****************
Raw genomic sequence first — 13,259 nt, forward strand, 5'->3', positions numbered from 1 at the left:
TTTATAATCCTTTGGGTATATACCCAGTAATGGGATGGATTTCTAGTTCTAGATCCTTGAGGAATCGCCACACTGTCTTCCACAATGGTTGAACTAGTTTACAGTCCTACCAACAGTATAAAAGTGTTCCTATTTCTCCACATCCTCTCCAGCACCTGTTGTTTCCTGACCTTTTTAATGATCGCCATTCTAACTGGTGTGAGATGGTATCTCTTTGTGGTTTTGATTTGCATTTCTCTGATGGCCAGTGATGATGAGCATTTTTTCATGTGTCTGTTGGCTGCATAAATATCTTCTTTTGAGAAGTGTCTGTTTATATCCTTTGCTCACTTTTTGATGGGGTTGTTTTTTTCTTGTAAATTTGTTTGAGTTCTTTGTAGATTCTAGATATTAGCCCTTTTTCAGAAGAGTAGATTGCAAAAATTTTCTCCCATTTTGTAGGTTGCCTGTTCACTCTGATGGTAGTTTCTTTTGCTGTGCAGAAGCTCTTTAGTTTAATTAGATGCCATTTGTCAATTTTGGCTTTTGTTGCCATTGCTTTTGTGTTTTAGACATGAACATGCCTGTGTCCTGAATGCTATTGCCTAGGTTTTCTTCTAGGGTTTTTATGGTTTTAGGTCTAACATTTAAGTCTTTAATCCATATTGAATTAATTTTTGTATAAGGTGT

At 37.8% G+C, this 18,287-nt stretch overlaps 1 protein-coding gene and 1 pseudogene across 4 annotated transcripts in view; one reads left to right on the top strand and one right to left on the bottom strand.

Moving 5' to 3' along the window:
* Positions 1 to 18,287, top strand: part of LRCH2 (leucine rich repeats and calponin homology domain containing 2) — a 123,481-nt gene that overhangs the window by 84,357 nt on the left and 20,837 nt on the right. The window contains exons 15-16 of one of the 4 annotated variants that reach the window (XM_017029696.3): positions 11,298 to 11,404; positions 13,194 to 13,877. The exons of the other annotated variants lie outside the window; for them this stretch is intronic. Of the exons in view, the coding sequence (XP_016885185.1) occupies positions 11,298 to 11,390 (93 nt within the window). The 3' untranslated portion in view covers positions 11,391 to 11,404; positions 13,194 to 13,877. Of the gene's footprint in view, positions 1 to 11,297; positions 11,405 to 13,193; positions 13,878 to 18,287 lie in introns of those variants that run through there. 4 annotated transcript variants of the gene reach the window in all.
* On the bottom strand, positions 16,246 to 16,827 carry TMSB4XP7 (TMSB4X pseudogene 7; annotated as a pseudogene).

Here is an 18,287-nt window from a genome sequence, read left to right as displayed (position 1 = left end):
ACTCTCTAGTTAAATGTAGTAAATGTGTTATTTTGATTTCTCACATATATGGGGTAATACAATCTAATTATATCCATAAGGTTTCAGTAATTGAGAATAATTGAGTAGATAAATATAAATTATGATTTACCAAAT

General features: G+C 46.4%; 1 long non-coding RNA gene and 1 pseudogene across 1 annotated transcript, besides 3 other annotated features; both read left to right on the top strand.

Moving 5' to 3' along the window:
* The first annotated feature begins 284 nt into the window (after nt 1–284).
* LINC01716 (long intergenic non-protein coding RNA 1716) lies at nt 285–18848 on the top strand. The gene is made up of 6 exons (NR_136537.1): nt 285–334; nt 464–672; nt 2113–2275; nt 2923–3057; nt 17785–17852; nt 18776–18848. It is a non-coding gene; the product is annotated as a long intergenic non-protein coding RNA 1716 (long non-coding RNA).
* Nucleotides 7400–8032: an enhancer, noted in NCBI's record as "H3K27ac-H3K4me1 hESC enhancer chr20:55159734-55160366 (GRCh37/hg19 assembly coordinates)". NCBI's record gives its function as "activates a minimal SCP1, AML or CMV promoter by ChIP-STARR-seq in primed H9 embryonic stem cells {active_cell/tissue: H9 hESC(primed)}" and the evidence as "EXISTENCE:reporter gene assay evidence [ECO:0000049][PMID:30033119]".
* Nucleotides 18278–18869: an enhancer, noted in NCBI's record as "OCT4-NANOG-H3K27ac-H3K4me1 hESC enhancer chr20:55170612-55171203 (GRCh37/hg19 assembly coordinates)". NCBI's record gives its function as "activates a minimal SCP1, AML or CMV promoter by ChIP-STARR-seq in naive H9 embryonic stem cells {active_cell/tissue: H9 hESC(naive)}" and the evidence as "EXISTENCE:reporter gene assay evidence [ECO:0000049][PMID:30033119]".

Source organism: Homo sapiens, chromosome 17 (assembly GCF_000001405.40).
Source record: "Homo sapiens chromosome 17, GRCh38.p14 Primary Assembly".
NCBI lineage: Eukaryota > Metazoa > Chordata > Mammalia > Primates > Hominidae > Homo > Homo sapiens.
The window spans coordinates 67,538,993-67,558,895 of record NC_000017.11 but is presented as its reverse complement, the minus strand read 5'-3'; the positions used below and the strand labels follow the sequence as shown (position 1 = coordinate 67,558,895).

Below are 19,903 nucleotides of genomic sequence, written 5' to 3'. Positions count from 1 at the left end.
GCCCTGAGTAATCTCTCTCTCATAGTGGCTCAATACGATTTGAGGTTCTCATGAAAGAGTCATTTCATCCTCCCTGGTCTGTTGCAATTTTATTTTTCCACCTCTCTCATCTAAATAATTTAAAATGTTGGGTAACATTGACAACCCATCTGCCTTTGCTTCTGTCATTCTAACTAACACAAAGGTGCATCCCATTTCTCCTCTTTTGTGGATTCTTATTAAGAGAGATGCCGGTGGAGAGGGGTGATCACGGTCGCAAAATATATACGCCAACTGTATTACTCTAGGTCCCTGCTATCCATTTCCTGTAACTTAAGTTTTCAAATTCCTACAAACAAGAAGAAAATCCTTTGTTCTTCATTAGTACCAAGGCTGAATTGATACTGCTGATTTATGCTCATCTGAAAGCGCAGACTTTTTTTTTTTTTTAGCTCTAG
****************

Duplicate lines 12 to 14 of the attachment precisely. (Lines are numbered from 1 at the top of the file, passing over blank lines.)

* LINC01716 (long intergenic non-protein coding RNA 1716) lies at nt 285–18848 on the top strand. The gene is made up of 6 exons (NR_136537.1): nt 285–334; nt 464–672; nt 2113–2275; nt 2923–3057; nt 17785–17852; nt 18776–18848. It is a non-coding gene; the product is annotated as a long intergenic non-protein coding RNA 1716 (long non-coding RNA).
* Nucleotides 7400–8032: an enhancer, noted in NCBI's record as "H3K27ac-H3K4me1 hESC enhancer chr20:55159734-55160366 (GRCh37/hg19 assembly coordinates)". NCBI's record gives its function as "activates a minimal SCP1, AML or CMV promoter by ChIP-STARR-seq in primed H9 embryonic stem cells {active_cell/tissue: H9 hESC(primed)}" and the evidence as "EXISTENCE:reporter gene assay evidence [ECO:0000049][PMID:30033119]".
* Nucleotides 18278–18869: an enhancer, noted in NCBI's record as "OCT4-NANOG-H3K27ac-H3K4me1 hESC enhancer chr20:55170612-55171203 (GRCh37/hg19 assembly coordinates)". NCBI's record gives its function as "activates a minimal SCP1, AML or CMV promoter by ChIP-STARR-seq in naive H9 embryonic stem cells {active_cell/tissue: H9 hESC(naive)}" and the evidence as "EXISTENCE:reporter gene assay evidence [ECO:0000049][PMID:30033119]".